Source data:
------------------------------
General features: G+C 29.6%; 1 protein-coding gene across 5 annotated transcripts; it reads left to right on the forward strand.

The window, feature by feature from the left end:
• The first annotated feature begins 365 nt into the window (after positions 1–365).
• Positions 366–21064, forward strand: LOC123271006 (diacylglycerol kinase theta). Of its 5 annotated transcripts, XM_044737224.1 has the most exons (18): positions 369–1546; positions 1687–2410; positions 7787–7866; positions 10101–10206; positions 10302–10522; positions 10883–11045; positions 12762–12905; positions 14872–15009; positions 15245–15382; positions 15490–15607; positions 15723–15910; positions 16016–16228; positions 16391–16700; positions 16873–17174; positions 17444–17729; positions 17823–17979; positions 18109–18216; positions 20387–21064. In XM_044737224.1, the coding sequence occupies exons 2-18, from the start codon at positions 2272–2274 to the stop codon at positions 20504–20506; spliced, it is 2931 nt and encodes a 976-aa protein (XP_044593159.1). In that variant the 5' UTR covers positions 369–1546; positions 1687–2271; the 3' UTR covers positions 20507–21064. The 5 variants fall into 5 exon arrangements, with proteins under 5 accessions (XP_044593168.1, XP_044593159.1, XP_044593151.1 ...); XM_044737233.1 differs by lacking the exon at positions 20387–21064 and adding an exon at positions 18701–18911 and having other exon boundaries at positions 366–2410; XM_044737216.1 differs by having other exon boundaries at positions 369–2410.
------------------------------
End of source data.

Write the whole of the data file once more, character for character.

General features: G+C 29.6%; 1 protein-coding gene across 5 annotated transcripts; it reads left to right on the forward strand.

The window, feature by feature from the left end:
• The first annotated feature begins 365 nt into the window (after positions 1–365).
• Positions 366–21064, forward strand: LOC123271006 (diacylglycerol kinase theta). Of its 5 annotated transcripts, XM_044737224.1 has the most exons (18): positions 369–1546; positions 1687–2410; positions 7787–7866; positions 10101–10206; positions 10302–10522; positions 10883–11045; positions 12762–12905; positions 14872–15009; positions 15245–15382; positions 15490–15607; positions 15723–15910; positions 16016–16228; positions 16391–16700; positions 16873–17174; positions 17444–17729; positions 17823–17979; positions 18109–18216; positions 20387–21064. In XM_044737224.1, the coding sequence occupies exons 2-18, from the start codon at positions 2272–2274 to the stop codon at positions 20504–20506; spliced, it is 2931 nt and encodes a 976-aa protein (XP_044593159.1). In that variant the 5' UTR covers positions 369–1546; positions 1687–2271; the 3' UTR covers positions 20507–21064. The 5 variants fall into 5 exon arrangements, with proteins under 5 accessions (XP_044593168.1, XP_044593159.1, XP_044593151.1 ...); XM_044737233.1 differs by lacking the exon at positions 20387–21064 and adding an exon at positions 18701–18911 and having other exon boundaries at positions 366–2410; XM_044737216.1 differs by having other exon boundaries at positions 369–2410.